For starters, the role of the under-tackle is famously unique and important in the 4-3U alignment. The UT must repeatedly take advantage of being single-teamed and disrupt the backfield while still defending the run. In that sense, Solomon Thomas is a good fit there. Ronald Blair might be too. I believe the 49ers still need to find their Leo. Will they compensate for this deficiency by moving D-linemen around to exploit matchups? By green-dogging? Or will they just settle on Lynch or Taumoepenu as a poor man’s Leo? Something to watch for.

The coverage responsibilities of the Mike LB (and how other defenders help out in that responsibility) are the key to success or failure of both offense and defense in the 49ers new regime — which, by the way, is why Bowman will probably never be the best Mike in this scheme. I am interested to see if there’s a good cover LB among the special teamers signed, or if someone like Jaquiski Tartt or Donavin Newsom might replace a LB like Malcolm Smith on sub packages. Yes, I know, Smith is supposed to be the Will, but Foster fits that role too, if his shoulder holds. Smith could end up being the Mike on base downs and, if so, his coverage responsibilities are something to watch for.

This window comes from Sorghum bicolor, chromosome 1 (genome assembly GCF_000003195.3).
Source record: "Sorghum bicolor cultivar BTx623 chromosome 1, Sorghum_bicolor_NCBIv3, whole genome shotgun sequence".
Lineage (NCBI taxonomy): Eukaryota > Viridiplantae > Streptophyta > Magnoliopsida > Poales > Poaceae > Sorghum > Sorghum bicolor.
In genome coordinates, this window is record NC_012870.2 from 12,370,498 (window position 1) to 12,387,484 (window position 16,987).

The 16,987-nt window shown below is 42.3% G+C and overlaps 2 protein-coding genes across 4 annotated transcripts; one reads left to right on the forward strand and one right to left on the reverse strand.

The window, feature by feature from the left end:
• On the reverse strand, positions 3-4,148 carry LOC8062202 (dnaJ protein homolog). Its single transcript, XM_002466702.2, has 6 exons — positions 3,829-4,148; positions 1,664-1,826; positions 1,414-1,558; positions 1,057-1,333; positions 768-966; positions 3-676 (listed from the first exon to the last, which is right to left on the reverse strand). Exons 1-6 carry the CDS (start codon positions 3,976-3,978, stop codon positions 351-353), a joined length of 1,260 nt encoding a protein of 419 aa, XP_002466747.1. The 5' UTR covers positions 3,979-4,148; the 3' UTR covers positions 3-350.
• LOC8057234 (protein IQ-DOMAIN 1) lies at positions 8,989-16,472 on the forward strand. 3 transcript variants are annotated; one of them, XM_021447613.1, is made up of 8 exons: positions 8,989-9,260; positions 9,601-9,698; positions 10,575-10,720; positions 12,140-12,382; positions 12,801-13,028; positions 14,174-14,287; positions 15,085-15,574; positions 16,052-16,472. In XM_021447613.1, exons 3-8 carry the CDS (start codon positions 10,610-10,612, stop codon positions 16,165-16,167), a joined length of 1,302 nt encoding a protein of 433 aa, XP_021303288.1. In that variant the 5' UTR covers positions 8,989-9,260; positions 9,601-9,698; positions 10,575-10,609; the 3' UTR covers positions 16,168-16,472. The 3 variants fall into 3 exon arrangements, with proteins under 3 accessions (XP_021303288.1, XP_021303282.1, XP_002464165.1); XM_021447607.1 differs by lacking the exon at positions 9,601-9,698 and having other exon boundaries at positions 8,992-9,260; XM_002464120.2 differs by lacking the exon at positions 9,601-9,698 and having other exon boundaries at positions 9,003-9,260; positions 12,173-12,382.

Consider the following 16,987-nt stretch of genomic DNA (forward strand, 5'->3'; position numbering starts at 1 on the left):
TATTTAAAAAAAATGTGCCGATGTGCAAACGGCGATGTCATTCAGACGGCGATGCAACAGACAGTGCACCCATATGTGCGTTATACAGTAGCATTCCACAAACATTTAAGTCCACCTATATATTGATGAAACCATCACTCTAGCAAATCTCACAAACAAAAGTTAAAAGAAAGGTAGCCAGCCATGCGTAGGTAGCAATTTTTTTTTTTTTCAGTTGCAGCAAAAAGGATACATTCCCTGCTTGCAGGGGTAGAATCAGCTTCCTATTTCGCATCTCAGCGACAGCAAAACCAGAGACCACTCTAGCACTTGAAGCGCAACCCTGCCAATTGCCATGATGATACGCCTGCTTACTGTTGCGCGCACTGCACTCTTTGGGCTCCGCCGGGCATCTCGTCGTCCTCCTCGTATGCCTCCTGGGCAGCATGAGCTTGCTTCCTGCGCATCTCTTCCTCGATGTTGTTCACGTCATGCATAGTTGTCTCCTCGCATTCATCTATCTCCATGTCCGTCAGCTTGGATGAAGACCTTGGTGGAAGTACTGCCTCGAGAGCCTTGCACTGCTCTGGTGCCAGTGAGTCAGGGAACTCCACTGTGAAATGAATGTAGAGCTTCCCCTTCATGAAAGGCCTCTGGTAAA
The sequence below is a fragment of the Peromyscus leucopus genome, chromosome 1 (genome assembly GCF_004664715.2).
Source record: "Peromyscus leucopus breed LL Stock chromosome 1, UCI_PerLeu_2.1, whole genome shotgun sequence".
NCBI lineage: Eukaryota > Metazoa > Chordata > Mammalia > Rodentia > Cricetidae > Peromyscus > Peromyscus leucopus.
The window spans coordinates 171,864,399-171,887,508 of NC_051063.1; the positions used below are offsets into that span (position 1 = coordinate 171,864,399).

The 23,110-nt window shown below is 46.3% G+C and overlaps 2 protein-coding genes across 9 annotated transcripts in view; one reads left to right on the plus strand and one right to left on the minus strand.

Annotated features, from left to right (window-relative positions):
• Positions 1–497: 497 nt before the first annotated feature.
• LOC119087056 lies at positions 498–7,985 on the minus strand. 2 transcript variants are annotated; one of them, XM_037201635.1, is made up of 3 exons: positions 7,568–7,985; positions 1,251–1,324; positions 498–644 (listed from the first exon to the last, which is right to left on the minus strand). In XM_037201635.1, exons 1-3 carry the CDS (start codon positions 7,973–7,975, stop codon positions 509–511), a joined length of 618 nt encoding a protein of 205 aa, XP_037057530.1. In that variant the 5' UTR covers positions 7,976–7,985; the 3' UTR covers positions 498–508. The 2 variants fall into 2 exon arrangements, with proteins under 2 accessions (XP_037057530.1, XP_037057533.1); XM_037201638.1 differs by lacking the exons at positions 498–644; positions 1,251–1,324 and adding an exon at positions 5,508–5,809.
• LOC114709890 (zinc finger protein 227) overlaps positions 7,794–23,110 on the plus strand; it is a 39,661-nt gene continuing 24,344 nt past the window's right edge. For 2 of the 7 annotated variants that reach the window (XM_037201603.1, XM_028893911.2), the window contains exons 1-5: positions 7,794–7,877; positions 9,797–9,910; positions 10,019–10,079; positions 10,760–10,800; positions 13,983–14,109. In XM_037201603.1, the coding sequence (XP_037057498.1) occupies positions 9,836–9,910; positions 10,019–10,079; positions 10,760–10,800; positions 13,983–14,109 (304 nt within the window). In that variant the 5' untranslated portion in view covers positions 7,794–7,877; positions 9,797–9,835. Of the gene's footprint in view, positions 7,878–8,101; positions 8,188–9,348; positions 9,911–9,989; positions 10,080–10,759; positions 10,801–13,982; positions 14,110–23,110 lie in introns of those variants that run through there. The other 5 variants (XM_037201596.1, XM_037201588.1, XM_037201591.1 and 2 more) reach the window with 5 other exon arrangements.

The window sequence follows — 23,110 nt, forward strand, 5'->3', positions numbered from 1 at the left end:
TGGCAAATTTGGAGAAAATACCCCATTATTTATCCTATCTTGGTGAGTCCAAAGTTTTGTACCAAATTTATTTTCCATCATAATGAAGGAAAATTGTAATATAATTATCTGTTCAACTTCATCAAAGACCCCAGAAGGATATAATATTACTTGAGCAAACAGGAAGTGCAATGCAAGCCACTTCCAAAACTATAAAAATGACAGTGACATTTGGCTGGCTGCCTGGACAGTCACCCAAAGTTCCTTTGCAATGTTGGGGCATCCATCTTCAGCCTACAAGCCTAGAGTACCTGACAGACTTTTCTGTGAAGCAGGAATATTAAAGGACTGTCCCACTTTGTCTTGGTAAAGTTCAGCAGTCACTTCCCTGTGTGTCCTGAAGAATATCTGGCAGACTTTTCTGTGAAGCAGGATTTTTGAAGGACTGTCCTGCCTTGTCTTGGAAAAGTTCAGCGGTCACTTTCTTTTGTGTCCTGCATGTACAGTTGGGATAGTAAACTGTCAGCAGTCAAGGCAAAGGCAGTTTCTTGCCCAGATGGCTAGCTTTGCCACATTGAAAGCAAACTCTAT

The team was not able to capture a quality single-high safety in this draft. That is a key position for implementing this defense successfully. I have a sneaky suspicion the 49ers coveted Budda Baker but he was picked monstrously early (36th overall) by the Cardinals. Not a particularly tall player, but definitely with the intangibles for the position. What this means is that Jimmie Ward is our plan A, B and C. An injury there could really cost us.

On the other hand, I see the potential for real improvement based on the two acquisitions at the 0/1-tech position. That, together with a jolt of Reuben Foster (assuming his shoulder holds up) and a healthy Bowman should help in stopping the run. So the immediate test of Saleh’s defense will be to see if the 49ers can make a huge jump in their run defense, and I would look at those stats early in the season for signs of improvement.

Why does this component matter? Because the success of Carroll’s scheme is 100% predicated on making it impossible for teams to run. That lets the defense get more hair-on-fire and makes attempted passes shorter, a fundamental goal of the Kiffin and Ryan schemes, both of which are offshoots of aggressive 5-2 alignments from the fifties called Philadelphia and Oklahoma. These aggressive approaches, when successful, can make the MLB’s pass coverage responsibilities narrower in space and time (but see the section on offense, above, about countering this problem with speedy receivers to stretch the field) thereby covering up a weakness of the scheme. Anyway, the point is this: it all starts with the run defense. So I will be looking for that component as a point of emphasis early in the season.





This is a FanPost and does not necessarily reflect the views of Niners Nation's writers or editors. It does reflect the views of this particular fan though, which is as important as the views of Niners Nation's writers or editors.